American Wordspeller

Below is some information that was sent to me about a phonetic dictionary called American Wordspeller:

American Wordspeller Android App Screen Shot

“The suggestion of a tearful 13 year old, brilliant dyslexic girl encouraged the development of the first, one-of-a-kind dyslexia dictionary, “Gabby’s Wordspeller & Phonetic Dictionary”. Now in its 8th year, this unique dictionary has been transformed into Apps and Books entitled, “American Wordspeller”.

This handy resource tool, written by Gabby’s mother, Diane Frank, is used in over 800 school districts and 20 countries for those who struggle with spelling. Not only does it generate the correct spelling for you no matter how misspelled the word is, but will also provide the definition, spelled out suffixes and prefixes as well as cross reference your word if it is spelled or sounds similar to another word such as ‘petal’, ‘pedal’ or ‘peddle’.

A usability study, performed by Dr. Luz Rello et al at Carnegie Melon University mentioned the App, ‘American Wordspeller & Phonetic Dictionary’ as an “…easily accessible mobile application for People with Dyslexia” in 2012.

Find your word by the way it sounds! Designed by and for genius dyslexics!”

Below is a demo of how to use this dictionary.

Have you used American Wordspeller? What do you think of it?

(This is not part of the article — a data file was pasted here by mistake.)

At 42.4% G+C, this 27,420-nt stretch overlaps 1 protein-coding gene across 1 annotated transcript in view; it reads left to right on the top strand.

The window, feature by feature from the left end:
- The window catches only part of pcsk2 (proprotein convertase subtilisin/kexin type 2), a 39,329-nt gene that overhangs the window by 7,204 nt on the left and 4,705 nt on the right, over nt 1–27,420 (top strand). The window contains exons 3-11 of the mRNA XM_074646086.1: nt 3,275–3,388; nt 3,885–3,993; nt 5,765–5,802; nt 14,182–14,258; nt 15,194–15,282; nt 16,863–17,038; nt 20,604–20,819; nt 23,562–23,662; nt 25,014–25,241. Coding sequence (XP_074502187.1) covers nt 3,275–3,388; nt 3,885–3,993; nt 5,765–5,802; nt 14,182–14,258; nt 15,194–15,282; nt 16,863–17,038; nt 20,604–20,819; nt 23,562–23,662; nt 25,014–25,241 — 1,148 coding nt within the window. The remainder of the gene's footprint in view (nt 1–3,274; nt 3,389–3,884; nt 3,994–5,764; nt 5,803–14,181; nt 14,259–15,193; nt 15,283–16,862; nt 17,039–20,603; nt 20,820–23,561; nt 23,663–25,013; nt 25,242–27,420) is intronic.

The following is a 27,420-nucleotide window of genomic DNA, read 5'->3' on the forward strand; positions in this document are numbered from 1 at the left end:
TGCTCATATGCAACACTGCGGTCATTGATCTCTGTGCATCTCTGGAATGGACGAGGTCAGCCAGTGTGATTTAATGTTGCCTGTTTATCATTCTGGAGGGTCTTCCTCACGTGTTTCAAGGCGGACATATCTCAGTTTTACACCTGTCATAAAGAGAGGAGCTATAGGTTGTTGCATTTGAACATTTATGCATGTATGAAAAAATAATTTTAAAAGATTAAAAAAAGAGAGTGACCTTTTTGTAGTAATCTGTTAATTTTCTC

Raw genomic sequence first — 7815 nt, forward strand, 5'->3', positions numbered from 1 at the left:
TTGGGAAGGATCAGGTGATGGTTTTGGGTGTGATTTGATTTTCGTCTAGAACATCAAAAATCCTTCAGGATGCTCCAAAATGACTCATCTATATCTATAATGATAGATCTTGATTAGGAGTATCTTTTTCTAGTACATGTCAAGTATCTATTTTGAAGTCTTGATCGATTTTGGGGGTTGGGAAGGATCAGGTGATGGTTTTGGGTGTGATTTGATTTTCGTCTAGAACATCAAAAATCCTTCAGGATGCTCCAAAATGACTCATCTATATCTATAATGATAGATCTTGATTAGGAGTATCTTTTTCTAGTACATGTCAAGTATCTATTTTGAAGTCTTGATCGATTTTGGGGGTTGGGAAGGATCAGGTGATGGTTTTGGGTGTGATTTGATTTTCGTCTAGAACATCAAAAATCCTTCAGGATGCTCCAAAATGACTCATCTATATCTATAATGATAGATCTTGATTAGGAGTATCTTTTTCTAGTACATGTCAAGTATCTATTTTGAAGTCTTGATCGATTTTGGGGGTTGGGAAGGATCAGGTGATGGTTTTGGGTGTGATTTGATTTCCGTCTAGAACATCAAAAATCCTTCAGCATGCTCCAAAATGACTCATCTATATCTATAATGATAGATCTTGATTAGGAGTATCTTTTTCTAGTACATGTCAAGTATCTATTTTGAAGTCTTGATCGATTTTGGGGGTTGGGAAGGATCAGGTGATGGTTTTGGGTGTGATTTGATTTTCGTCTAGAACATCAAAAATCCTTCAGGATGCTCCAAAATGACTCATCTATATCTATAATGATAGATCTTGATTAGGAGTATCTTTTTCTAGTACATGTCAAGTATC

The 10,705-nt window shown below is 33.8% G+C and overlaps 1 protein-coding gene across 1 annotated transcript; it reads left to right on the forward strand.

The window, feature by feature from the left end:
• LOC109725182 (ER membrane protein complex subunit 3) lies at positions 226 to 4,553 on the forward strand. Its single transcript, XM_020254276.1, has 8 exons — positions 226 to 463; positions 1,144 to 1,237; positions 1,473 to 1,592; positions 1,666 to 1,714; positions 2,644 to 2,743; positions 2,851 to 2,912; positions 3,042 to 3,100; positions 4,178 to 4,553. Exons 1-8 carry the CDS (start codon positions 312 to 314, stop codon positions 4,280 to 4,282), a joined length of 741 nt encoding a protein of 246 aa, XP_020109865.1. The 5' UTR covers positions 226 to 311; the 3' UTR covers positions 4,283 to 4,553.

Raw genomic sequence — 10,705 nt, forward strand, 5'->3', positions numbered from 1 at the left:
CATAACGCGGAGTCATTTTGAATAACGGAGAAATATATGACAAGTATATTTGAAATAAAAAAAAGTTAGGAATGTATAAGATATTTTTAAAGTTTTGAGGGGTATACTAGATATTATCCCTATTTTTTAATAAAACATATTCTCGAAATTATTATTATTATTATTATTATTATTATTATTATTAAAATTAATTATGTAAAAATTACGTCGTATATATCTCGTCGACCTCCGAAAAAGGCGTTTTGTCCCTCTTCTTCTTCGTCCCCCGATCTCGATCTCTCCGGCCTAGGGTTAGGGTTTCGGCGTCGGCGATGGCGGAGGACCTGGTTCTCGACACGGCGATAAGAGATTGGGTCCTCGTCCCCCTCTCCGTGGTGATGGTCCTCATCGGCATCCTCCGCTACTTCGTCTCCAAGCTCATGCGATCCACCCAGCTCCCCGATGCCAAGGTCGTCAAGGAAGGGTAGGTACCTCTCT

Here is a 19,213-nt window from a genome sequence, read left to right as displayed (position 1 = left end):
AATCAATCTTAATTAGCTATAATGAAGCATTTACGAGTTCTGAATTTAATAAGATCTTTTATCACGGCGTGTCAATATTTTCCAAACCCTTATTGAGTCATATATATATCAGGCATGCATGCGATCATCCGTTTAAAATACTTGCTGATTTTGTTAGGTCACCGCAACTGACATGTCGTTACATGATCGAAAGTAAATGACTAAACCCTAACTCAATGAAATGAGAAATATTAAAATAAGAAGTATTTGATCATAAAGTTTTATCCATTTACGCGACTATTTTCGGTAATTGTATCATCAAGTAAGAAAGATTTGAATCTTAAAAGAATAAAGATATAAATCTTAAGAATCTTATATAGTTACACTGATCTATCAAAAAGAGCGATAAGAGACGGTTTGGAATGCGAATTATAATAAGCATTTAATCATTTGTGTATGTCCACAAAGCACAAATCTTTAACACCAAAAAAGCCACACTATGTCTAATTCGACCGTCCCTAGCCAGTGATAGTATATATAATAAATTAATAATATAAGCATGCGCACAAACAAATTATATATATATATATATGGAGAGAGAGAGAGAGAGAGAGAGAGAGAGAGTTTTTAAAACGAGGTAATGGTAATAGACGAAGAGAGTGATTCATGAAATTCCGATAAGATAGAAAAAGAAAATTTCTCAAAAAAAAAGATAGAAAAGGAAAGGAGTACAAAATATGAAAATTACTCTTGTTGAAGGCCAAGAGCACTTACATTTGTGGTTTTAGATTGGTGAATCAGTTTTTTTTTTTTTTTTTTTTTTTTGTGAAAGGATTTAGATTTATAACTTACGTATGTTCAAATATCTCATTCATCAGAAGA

–Rita W. El-Haddad

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Ghotit – Assistive Technology that Understands You

I was contacted by Ofer Chermesh, the CEO of Ghotit. He passed along some information about Ghotit, which is assistive technology meant to help people with dyslexia. Below is what he had to say about Ghotit.

Capture“Ghotit Real Writer and Reader 3 is a writing assistant technology for people with dyslexia and dysgraphia.

Ghotit writing assistance algorithms were uniquely developed to understand the text written by people with dyslexia and dysgraphia. Ghotit is used while writing (word prediction) or at the end of the writing process in order to correct spelling, grammar and punctuation errors. At the end of the writing process, the user can proofread the text using Ghotit text to speech.

Ghotit Real Writer and Reader 3 has many additional features that helps people with problematic writing to write freely and independently.Ghotit is available for Windows and Macintosh laptops or desktops and for Android smartphones or tablets.